It is very difficult to write about the Old Course at St Andrews for it is simply more than a golf course. It is the world’s most famous links course if not the most famous golf course of them all. It is probable that golf was played here in the 12th century and it is one of the oldest golf courses in the world. In 1834, William the 4th bestowed royal patronage on the club and the Society of St Andrews Golfers, which was formed in 1754, changed their name to the Royal and Ancient Golf Club. Significantly, Ladies golf also began at St Andrews. The course is unique in that the majority of greens are double greens with the exception of the first, ninth, seventeenth and eighteenth. To play the Old Course will be one of the great golfing experiences of your life. To have your name called to attend the first tee in front of the R&A Clubhouse is for some, a daunting although exciting prospect. Technically all the caddies say ‘hit it left’ on the way out and ‘hit it left’ on the way back. When the wind doesn’t blow, it’s possible, if you stay out of the bunkers of which there are many, to score a very reasonable number. However, ignore the caddies’ advice and fall into the pot bunkers, a different score will be made. Whilst it is not the most challenging course on the Open rota, it is by far and away the most special golfing experience that you will have. The 17th and 18th holes are spectacular culmination of your round of golf. If the weather is half decent both these greens will be surrounded by your fellow golfers who have either played the course or who are waiting to play the course and will watch with interest as you bring to a close your memorable round of golf. There simply is no other experience like it.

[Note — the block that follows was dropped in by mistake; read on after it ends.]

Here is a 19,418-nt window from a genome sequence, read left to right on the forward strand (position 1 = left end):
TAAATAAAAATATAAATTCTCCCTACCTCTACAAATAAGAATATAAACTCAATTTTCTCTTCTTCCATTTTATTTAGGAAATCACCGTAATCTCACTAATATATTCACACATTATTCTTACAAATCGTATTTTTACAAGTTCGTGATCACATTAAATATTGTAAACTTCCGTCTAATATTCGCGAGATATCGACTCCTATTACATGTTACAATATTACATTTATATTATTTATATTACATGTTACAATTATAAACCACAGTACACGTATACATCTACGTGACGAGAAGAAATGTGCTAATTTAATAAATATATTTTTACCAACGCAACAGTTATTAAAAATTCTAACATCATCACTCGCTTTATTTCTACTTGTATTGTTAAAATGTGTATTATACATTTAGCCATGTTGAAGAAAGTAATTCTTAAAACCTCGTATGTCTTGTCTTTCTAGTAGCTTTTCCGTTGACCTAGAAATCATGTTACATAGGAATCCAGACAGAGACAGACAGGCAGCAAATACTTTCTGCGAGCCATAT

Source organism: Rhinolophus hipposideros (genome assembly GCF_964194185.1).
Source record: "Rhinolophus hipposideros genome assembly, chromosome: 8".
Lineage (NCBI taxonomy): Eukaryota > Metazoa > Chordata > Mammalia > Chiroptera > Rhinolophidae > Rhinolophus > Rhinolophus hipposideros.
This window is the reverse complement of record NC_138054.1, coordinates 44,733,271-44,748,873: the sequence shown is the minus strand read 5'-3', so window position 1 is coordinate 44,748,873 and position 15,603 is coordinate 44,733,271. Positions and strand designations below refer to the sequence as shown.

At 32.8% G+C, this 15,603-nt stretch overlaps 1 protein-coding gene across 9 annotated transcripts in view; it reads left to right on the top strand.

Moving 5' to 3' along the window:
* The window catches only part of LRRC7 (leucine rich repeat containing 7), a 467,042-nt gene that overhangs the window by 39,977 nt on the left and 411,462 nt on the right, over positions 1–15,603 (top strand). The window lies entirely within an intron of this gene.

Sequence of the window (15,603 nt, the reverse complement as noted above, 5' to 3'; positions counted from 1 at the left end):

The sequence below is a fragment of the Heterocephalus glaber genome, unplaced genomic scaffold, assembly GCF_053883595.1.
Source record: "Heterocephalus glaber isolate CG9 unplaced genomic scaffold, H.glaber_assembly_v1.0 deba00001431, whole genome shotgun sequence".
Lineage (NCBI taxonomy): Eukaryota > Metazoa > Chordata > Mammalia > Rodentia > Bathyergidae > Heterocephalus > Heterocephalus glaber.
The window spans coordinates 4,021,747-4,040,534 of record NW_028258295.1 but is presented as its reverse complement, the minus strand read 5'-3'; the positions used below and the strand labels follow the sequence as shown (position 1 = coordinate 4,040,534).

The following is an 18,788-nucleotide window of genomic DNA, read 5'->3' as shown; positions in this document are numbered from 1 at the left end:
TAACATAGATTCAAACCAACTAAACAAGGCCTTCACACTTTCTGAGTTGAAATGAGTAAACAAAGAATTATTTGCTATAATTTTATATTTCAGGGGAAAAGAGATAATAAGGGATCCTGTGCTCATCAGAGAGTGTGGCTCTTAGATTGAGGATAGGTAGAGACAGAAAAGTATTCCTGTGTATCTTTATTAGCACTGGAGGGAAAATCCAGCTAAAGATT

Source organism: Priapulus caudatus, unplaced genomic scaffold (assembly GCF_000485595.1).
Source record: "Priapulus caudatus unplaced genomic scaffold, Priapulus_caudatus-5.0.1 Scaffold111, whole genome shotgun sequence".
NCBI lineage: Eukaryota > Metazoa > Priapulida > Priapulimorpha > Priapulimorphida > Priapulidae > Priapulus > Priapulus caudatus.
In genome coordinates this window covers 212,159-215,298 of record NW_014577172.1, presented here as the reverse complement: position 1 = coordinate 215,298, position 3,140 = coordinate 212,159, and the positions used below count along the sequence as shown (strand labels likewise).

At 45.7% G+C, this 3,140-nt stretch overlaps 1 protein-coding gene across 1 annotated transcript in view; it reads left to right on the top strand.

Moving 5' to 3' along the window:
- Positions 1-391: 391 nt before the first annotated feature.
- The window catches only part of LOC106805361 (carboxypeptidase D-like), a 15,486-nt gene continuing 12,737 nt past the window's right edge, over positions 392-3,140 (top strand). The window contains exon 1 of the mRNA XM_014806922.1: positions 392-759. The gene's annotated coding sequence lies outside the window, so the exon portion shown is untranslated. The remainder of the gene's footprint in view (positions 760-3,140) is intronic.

To read a review of this course by golf writer John Huggan, click here.